Diabetes Can Lead to Increased Falls Among Seniors

Diabetes can cause a host of health challenges for seniors, including high blood pressure, hearing loss, and skin conditions. Another common, but lesser-known risk of diabetes is increased falls. Research shows that the loss of sensitivity in feet, as well as other complications from the disease, greatly raises seniors’ risk of falling. A 2006 study found nearly 40 percent of diabetic seniors suffer falls. This means a much greater chance of breaking bones and experiencing fractures. Patients with some forms of the disease are 12 times more likely to suffer fractures than non-diabetic patients. The disease’s effect on feet is a key reason that diabetics experience more falls.

How Does Diabetes Lead to Falls in Seniors?

Diabetes impacts seniors’ feet in many ways. Foot conditions linked to diabetes include

  • Neuropathy: Nerve damage is frequently associated with diabetes. In feet, this can mean an inability to feel pain, heat, or cold. Because of this numbing feeling, seniors can more easily miscalculate their steps and stumble. Nerve damage can also lead to changes in seniors’ feet and toes. New feet shapes can lead to uncomfortable shoes, coordination difficulties, and increased falls. 
  • Foot Ulcers: Changes in feet and poorly fitting shoes are a frequent cause of foot ulcers in diabetics. Ulcers may not hurt, but walking on them can make them worse and lead to infection. Seniors often avoid walking on ulcers, putting more weight on their other unaffected foot. This can make them more prone to imbalance and falls.
  • Poor Circulation: Poor blood flow makes seniors’ feet less able to fight infections and heal from damage. It can also cause blood vessels in the foot and leg to narrow and harden. These hardened blood vessels and foot injuries can lead to increased trips and falls.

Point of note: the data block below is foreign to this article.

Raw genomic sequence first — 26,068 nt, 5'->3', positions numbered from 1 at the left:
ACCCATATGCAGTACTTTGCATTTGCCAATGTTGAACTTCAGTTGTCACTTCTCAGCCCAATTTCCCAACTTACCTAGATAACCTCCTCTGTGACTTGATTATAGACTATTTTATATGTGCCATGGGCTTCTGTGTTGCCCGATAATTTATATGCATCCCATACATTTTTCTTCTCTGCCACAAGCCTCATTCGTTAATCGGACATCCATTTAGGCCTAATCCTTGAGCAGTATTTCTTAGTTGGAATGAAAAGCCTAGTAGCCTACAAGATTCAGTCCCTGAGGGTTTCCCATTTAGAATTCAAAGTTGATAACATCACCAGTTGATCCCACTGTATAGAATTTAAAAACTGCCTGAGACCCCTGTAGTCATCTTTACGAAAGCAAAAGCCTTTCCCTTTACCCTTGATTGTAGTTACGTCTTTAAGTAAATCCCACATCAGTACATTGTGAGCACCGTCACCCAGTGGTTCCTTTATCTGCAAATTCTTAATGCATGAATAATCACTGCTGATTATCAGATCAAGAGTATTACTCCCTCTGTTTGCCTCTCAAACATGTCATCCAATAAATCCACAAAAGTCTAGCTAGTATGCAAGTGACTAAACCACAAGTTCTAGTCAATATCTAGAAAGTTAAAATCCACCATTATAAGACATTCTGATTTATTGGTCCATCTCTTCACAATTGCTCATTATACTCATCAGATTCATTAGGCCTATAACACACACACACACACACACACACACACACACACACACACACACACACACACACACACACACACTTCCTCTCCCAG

• Vision Problems: Loss of eyesight is another frequent side effect of the disease. Vision problems can make it difficult to see things clearly and to judge depth. Vision impairment frequently leads to falls in seniors.

How to Reduce the Risk of Falls Associated With Diabetes

Falls can lead to serious fractures, broken bones, and injuries. American Family Physician reports that falls are the leading cause of injury-related visits to U.S. emergency departments and the primary cause of accidental deaths in patients 65 and over. Falls significantly impact seniors’ quality of life and can lead to further mobility and health issues. Recognizing feet problems associated with diabetes is essential to preventing falls.

Efforts you can take to reduce the risk falls include

  • Wearing Comfortable Shoes: Find shoes that fit the changes in your feet.
  • Having Your Eyes Checked: Ensure that your eyes are regularly checked by an eye doctor and follow his or her recommendations for glasses or vision aids.
  • Making Your Home Safe: Reduce tripping hazards by removing clutter and adding grab bars inside tubs, near toilets, or around stairs.
  • Exercise: Exercise to keep muscles strong and make sure to get enough calcium and vitamin D, two key supplements that keep bones strong.

Make sure to tell your doctor about any changes that are happening to your feet. Ask your health provider for further recommendations on how to prevent falling and how to keep your feet strong. 

Taking Action Now Can Reduce Falls Later

Diabetes can be a challenging disease to manage. Increased risk of falling due to the disease adds to these challenges. But taking actions today to decrease falls can save diabetic seniors substantial pain and suffering. Reducing the risk of falls provides seniors with greater control over the disease.

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